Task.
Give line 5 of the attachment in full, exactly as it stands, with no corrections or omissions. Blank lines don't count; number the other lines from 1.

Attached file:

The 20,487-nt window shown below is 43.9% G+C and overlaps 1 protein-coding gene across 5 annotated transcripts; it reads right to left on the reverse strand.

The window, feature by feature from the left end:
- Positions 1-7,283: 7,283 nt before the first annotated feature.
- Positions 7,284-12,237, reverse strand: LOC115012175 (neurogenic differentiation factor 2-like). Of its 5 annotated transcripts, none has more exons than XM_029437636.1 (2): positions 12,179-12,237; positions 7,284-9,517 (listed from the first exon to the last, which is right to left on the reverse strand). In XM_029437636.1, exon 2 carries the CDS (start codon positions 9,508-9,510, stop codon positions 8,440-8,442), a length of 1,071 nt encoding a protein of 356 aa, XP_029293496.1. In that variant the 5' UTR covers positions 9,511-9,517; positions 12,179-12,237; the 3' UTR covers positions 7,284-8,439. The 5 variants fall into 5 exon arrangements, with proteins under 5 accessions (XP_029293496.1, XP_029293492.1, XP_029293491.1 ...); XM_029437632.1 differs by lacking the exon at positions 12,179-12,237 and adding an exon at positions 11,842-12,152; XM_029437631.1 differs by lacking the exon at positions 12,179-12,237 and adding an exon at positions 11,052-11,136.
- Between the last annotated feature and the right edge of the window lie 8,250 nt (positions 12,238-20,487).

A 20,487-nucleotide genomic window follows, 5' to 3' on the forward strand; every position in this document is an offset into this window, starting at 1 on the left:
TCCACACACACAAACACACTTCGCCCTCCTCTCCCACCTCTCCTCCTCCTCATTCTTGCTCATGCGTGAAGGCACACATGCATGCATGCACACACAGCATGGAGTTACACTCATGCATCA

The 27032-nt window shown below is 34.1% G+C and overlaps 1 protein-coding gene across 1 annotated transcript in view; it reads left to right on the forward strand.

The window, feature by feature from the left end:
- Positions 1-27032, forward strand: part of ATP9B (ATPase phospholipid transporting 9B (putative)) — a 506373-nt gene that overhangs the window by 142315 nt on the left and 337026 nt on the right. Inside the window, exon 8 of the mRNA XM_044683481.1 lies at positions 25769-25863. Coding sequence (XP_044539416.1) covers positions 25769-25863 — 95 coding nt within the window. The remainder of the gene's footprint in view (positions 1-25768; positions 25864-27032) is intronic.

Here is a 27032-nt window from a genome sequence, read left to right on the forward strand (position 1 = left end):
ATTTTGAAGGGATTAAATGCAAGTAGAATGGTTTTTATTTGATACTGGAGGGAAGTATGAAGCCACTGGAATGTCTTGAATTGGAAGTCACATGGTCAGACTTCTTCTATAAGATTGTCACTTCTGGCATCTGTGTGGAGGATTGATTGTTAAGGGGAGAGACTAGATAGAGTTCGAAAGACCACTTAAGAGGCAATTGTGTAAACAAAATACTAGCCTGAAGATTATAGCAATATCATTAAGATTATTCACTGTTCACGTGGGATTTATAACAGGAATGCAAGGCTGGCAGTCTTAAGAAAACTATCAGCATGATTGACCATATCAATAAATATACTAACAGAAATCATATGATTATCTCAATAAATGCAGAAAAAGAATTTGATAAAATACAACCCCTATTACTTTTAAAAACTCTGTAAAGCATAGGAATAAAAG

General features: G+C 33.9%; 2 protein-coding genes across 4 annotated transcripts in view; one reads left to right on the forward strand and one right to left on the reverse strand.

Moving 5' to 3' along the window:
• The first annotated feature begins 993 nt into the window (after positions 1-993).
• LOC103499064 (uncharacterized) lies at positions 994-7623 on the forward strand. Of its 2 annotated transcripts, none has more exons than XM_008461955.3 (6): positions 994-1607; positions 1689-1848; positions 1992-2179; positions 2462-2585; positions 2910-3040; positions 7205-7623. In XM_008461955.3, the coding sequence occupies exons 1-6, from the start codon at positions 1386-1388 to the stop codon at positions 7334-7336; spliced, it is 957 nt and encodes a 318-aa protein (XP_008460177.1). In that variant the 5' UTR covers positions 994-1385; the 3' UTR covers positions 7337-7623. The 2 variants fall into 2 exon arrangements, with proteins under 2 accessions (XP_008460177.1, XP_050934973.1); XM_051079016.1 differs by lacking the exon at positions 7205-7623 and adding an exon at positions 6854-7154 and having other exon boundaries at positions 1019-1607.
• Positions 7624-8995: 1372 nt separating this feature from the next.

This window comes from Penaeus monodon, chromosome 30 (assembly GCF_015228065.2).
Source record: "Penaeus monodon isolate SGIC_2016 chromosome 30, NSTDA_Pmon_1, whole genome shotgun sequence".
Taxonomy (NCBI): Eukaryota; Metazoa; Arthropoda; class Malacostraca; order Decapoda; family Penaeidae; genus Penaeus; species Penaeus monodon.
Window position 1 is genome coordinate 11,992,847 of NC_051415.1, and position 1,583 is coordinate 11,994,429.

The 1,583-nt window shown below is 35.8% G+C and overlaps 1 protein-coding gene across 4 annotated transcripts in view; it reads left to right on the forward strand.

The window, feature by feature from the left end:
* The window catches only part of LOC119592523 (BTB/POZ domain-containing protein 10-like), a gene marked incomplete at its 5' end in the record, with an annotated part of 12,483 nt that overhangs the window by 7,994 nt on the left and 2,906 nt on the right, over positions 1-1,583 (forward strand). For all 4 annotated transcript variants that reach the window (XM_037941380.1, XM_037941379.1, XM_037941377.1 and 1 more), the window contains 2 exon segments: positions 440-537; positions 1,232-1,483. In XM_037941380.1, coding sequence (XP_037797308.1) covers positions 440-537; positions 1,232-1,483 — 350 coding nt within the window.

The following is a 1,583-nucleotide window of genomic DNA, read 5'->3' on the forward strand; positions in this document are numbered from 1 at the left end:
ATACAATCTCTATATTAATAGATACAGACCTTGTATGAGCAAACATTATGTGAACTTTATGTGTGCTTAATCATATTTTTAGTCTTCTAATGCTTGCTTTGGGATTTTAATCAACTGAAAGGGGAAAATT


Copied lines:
- Between the last annotated feature and the right edge of the window lie 8,250 nt (positions 12,238-20,487).